4G is finally starting to pick up momentum in the UK, with more providers joining the fray soon. But with faster connectivity available to more people, will mobile VoIP calls overtake other forms of communication? Here is a look at the current state of the market.
Mobile VoIP Growth
The availability of VoIP services on portable devices has increased over the past few years, with 3G and then the faster, more stable availability of Wi-Fi networking helping to fuel the growth of this technology.
At the moment VoIP optimisation is particularly important for mobile devices, since they are relying on more limited bandwidths than fixed line services and coverage can be unreliable since the user is expected to be on the move.
This means that many people tend to stay in one spot when making a mobile VoIP call, harnessing a Wi-Fi hotspot so that they can be sure of receiving a consistent service with less chance of dropping a call. Of course in this scenario the mobile nature of the platform is somewhat limited.
The gradual rollout of 4G networking across the UK and other countries across the world has made truly mobile VoIP a reality for those early adopters who are willing to embrace it.
Indeed the nature of 4G means that all calls made over this standard are technically using VoIP, although many people choose to use the fast data rates in combination with a pre-existing VoIP smartphone app to gain access to their contacts when they are out and about.
4G speeds are set to double in certain areas of the UK in the next few weeks, while a greater range of network providers should be offering this type of service before the end of the year as the final wrangling over spectrum allocation comes to a conclusion.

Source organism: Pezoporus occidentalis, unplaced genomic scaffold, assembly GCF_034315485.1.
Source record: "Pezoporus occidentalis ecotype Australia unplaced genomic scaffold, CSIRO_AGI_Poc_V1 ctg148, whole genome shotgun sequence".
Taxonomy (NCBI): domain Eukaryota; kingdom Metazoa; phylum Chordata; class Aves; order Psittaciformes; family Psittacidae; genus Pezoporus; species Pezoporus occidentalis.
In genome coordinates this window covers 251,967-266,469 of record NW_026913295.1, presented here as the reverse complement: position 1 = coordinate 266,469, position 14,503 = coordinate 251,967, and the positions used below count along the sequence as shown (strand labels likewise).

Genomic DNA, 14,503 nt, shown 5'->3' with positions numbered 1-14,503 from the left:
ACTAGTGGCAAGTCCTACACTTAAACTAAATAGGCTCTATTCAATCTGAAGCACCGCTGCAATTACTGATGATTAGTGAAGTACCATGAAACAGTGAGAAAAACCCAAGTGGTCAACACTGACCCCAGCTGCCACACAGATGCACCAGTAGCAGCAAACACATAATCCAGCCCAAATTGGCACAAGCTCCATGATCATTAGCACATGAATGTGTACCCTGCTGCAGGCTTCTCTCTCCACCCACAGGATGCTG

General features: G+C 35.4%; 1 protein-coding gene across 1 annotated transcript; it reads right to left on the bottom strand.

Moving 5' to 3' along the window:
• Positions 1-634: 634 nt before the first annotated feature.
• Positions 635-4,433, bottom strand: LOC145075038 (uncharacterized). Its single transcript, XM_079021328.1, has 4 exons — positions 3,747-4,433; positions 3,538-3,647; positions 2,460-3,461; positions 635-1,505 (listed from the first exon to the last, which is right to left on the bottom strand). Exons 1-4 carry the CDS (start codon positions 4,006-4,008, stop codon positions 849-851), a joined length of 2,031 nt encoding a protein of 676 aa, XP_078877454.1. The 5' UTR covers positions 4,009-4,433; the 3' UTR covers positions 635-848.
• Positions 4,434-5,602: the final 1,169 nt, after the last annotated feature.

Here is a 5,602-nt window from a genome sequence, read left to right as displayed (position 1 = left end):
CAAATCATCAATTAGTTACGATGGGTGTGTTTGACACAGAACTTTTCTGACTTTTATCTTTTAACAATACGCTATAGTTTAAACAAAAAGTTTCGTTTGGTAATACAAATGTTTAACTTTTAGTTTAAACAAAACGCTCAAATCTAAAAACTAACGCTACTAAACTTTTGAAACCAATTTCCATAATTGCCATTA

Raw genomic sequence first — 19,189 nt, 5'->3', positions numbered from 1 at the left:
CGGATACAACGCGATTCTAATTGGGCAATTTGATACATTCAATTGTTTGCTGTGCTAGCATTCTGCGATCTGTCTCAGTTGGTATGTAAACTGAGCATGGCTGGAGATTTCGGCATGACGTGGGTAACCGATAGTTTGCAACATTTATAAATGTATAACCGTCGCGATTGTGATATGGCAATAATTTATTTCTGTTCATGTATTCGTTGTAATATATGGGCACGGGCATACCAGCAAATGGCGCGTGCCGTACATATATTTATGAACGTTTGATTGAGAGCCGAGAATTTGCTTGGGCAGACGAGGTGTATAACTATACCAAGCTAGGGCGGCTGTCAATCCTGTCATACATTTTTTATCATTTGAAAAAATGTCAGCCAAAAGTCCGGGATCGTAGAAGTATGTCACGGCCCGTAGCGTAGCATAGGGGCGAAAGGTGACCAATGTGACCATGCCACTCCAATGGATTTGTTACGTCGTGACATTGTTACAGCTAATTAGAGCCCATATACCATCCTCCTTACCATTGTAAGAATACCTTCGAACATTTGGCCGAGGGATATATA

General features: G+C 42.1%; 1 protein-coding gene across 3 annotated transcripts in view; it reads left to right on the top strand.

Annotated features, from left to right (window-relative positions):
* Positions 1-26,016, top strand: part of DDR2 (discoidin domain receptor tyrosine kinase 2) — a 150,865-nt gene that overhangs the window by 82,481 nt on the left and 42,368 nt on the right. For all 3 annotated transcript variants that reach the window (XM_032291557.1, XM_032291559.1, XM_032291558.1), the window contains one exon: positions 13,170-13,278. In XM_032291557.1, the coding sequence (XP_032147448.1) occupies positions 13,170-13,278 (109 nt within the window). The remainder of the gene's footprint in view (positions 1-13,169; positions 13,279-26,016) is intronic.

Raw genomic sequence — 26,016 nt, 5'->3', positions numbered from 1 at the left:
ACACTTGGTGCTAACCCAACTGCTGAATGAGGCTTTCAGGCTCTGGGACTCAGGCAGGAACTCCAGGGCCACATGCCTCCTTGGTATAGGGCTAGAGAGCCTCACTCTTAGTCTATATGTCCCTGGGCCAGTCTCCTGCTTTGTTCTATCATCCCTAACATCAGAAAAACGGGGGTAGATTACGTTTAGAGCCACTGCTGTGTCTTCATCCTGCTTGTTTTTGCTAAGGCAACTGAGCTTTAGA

But are there any real benefits to using mobile VoIP and will the majority of people adopt this type of communications service rather than sticking with traditional alternatives long available on portable devices?
The biggest benefit of mobile VoIP, as with landline services, is that it allows customers to dramatically reduce the amount they have to pay for making calls.
There are generally no per-minute charges for VoIP-to-VoIP conversations, while ringing legacy landline numbers is possible and often cheaper than you might think.
Audio quality is also much better when using VoIP, even on a mobile device, with the enhanced clarity helping to reduce the chances of miscommunication.
The final benefit of mobile VoIP is that it can be integrated into a broader unified communications (UC) setup which is ideal for enterprise users who need cross-platform compatibility to enhance cohesions and improve contactability.
The only thing which stands in the way of widespread mobile VoIP usage over 4G is network providers, some of whom perceive these services as a threat to their revenues because they will siphon cash away from their own cash generated by charges for traditional calls. But no firm is powerful enough to stop the advance of VoIP optimisation.
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